Washington, DC - A dual U.S.-Costa Rican citizen and a Costa Rican citizen, both of whom reside in Costa Rica, were indicted by a federal grand jury in the District of Columbia for their illegal sales of opioids on the darknet.
The seven-count indictment charged David Brian Pate, 44, a U.S. and Costa Rican citizen, and Jose Luis Fung Hou, 38, a Costa Rican citizen, with counts of conspiring with persons to distribute controlled substances, distribution of controlled substances, conspiring with persons to import controlled substances, conspiring to launder money, and laundering of monetary instruments.
“As alleged in the indictment, the defendants helped fuel our deadly opioid drug epidemic by hiding behind the darknet and cryptocurrency to profit from the sale of illicit opioids into the United States,” said Acting Assistant Attorney General Brian C. Rabbitt of the Justice Department’s Criminal Division. “Fortunately, by working with our law enforcement partners across the United States and overseas, we were able to uncover this darknet opioid market and bring to justice those responsible.”
“These charges are a warning to drug traffickers worldwide that neither the shroud of the darknet or of virtual currency can hide their illegal activities from the vigilance of U.S. law enforcement,” said Acting U.S. Attorney Michael Sherwin for the District of Columbia. “We are firmly committed to combatting the problem of opioid abuse and breaking through sophisticated cyber-enabled barriers employed by criminals to hide their activities.”
“The opioid epidemic is a crisis crippling many families in this country,” said Special Agent in Charge Kelly R. Jackson of the IRS Criminal Investigation (CI) Washington D.C. Field Office. “This international group profited off of people’s addictions, revictimizing them when they were already vulnerable. This group purposely distributed opioids that did not contain a safety additive and prevented inhalation of the drug. Years ago when drug dealers and traffickers moved to the darknet and started using virtual currency to conceal and expand their network, CI also moved our playing field to the darknet to bring groups like this to justice.”
“Today’s case is a great example of how the DEA has infiltrated the darknet and, together with our law enforcement partners, proven that every criminal attempting to sell these deadly drugs is within the reach of the law,” said Special Agent in Charge Jesse R. Fong of the U.S. Drug Enforcement Administration’s (DEA) Washington Field Division.
The indictment alleges that Pate illegally purchased narcotics, including OxyContin and morphine pills, primarily from Fung, a pharmacist in Costa Rica. Pate would launder payments to Fung to purchase narcotics. Pate then sold these narcotics on numerous darknet markets, including Silk Road and AlphaBay, in exchange for bitcoin. Pate utilized various online monikers including “buyersclub” on darknet markets, online forums, and bitcoin exchanges. Pate advertised that he was selling the “old formula” of OxyContin, which did not contain tamper-resistant features such as a crush-proof feature that prevented a user from inhaling or injecting the pills after pulverizing them.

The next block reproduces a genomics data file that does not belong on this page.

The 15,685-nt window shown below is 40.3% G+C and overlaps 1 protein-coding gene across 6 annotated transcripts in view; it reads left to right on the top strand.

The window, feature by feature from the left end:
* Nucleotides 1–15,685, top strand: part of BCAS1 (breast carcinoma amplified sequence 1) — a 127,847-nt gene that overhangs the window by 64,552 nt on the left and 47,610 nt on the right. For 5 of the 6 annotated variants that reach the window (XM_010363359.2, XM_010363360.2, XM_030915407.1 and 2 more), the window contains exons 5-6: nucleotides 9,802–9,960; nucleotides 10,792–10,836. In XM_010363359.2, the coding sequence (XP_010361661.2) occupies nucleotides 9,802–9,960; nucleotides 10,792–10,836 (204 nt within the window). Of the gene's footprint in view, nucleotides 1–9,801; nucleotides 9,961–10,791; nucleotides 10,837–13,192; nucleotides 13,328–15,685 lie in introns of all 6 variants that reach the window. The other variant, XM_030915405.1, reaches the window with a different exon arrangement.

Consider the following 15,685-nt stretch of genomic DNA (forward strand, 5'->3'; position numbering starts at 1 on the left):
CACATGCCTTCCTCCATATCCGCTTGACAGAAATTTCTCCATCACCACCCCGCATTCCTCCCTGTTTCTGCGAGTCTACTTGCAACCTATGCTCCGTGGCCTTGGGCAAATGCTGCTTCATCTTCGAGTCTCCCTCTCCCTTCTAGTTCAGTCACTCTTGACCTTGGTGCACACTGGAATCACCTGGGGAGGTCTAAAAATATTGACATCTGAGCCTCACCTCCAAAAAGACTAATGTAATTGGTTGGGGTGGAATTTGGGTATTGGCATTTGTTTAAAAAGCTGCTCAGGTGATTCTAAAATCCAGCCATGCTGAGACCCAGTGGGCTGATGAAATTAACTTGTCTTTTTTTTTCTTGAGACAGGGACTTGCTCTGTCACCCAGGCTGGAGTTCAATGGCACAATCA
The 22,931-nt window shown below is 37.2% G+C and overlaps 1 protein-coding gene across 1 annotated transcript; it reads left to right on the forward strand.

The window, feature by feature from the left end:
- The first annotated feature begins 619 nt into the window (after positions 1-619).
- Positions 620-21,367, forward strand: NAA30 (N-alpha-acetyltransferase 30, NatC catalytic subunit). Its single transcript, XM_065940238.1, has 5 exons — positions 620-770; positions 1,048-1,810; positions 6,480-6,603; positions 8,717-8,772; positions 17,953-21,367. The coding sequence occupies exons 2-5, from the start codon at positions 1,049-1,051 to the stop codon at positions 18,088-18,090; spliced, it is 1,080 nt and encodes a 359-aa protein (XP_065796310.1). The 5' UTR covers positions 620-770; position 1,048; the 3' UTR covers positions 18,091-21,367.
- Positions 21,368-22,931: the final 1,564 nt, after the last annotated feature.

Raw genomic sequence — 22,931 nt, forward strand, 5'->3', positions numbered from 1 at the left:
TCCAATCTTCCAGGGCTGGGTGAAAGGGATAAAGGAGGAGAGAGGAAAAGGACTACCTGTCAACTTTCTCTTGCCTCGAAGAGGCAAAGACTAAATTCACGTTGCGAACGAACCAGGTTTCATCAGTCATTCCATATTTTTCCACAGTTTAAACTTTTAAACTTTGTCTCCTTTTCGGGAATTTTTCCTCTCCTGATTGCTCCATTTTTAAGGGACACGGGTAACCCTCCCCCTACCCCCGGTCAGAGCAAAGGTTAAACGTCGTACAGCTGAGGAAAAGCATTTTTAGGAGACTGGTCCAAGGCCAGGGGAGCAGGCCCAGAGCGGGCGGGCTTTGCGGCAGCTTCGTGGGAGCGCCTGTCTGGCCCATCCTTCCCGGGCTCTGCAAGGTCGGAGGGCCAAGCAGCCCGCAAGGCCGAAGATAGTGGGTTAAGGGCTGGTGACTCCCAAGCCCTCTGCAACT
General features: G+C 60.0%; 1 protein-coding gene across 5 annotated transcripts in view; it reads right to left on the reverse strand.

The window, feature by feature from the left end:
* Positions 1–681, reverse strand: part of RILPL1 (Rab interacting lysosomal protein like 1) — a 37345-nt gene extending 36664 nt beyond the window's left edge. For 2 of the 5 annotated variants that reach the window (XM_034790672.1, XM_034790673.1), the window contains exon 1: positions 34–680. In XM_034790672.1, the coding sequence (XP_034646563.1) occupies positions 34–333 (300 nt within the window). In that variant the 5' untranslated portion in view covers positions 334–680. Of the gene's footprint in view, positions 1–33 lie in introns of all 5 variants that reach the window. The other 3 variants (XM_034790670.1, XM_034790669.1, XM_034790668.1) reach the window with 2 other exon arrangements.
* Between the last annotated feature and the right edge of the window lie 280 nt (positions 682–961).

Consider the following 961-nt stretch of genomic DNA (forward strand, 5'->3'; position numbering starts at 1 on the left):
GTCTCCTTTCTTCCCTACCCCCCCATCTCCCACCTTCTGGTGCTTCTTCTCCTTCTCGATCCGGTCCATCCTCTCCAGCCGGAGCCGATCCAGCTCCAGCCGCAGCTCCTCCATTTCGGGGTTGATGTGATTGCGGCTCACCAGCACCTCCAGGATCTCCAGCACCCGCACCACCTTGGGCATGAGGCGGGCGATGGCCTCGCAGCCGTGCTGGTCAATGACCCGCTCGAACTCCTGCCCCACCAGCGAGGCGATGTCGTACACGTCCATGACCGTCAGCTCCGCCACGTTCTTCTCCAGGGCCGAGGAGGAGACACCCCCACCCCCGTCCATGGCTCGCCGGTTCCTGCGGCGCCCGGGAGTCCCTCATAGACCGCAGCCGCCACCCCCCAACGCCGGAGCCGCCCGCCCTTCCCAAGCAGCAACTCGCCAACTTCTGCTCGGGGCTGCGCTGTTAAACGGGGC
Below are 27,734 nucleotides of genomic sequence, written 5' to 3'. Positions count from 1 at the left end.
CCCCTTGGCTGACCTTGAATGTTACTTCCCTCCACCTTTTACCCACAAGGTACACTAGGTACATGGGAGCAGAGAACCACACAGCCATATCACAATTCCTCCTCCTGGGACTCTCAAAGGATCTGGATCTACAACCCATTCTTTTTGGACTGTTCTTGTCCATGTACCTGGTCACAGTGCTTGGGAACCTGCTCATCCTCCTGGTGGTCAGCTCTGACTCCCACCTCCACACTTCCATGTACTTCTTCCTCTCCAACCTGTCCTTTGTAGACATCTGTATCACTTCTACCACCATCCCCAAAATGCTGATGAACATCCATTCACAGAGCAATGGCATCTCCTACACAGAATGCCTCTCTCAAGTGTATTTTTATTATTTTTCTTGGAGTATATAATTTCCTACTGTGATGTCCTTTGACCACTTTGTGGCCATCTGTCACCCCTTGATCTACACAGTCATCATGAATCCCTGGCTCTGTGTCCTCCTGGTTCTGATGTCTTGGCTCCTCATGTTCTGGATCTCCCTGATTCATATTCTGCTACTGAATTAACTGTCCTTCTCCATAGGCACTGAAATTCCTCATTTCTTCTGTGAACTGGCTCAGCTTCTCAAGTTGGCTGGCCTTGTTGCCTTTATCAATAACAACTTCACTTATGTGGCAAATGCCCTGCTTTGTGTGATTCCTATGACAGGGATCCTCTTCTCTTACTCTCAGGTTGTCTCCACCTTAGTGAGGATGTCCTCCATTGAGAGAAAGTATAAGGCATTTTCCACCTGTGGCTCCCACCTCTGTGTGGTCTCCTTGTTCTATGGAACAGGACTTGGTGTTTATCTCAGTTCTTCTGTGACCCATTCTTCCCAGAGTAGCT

The indictment further alleges that Pate’s darknet sales involved him sending bulk shipments of narcotics in pill form from Costa Rica, often concealed in tourist souvenirs such as maracas, to co-conspirator re-shippers in the United States. Pate would then send the re-shippers a list of customer orders, which included customer’s names, the customer’s shipping address, and the quantity of pills they purchased. The re-shippers created smaller packages of pills, which they then mailed to the customer. Once the shipments were received by the customer, the darknet market would release funds in bitcoin, which were held in escrow until the transaction was completed, into Pate’s account on the darknet market. Customers paid Pate over 23,903 bitcoin for these darknet market sales. The co-conspirators also laundered payments in the form of bitcoin and international wire transfers.
The charges in the pleadings are merely allegations, and the defendant is presumed innocent until proven guilty beyond a reasonable doubt in a court of law.
IRS-CI Cyber Crimes Unit, DEA, and the U.S. Postal Inspection Service investigated this case. The Justice Department’s Office of International Affairs and Costa Rican authorities provided assistance.
The case is being handled by Trial Attorney C. Alden Pelker of the Criminal Division’s Computer Crime and Intellectual Property Section, Assistant U.S. Attorneys Zia M. Faruqui and Laura Crane of the U.S. Attorney’s Office for the District of Columbia, Paralegal Specialist Brian Rickers and Teesha Tobias, and Legal Assistant Jessica McCormick. Additional assistance has been provided by former Assistant U.S. Attorneys Youli Lee and Kara Traster, and Paralegal Specialist Toni Anne Donato.